The ice caps in Patagonia are thinning by a meter annually

Thawing Patagonian Ice Caps: A Climate Change Alarm Bell Sounding for Europe’s Future.

The Patagonian ice caps, located in Argentina and Chile, are the largest in the southern hemisphere after Antarctica, covering about 16,000 square kilometers. Despite their vast size, these ice caps remain relatively unknown to many people. A recent study published in the journal ‘Communications Earth & Environment’ by the Nature group re-evaluated the volume of the Patagonian ice fields using remote sensing and satellite imagery.

The study revealed that these ice caps are highly vulnerable to climate change, containing 40 times more ice than all the glaciers in the European Alps. Led by Johannes Furst from the University of Erlangen-Nuremberg, an international research group estimated that the Patagonian ice caps hold 5,351 cubic kilometers of ice, with some glaciers reaching thicknesses of 1,400 meters. The study highlighted the dynamic nature of these glaciers, with some retreating while others remain stable.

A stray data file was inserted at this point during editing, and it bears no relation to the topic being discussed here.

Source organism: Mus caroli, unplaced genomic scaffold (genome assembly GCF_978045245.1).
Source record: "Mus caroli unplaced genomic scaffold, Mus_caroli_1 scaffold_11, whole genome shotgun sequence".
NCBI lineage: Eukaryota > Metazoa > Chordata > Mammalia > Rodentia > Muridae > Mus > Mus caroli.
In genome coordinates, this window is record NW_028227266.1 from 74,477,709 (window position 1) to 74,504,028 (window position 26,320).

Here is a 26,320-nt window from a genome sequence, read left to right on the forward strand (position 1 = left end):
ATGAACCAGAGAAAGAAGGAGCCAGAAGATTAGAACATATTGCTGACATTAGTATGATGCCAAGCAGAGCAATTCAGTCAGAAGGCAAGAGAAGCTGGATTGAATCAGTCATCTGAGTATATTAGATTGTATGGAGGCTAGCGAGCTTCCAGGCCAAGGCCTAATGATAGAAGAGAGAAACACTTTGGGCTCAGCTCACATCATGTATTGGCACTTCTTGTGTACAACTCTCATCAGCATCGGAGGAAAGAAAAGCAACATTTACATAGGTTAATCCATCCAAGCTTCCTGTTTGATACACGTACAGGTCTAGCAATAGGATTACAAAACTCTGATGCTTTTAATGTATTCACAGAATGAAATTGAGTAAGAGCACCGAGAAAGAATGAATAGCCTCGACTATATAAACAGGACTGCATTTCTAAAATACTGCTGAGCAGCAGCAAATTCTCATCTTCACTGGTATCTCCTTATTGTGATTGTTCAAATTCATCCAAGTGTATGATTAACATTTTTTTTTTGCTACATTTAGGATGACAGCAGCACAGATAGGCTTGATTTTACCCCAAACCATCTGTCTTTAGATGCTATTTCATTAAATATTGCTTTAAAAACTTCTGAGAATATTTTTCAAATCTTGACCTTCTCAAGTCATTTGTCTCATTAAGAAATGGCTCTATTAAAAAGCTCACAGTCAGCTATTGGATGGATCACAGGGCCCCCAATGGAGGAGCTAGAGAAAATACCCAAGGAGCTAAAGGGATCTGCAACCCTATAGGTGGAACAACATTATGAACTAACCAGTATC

The retreat of the glacial fronts is influenced by various factors such as temperature changes and precipitation patterns. However, one major factor influencing this retreat is the depth of lake basins into which these glaciers flow. Faster retreat occurs in deeper basins due to higher temperatures leading to increased melting rates. The speed of these glaciers exceeds that of European Alps glaciers resulting in an annual loss of one meter of ice per year. This loss not only impacts water resources but also has a significant effect on surrounding ecosystems and increases

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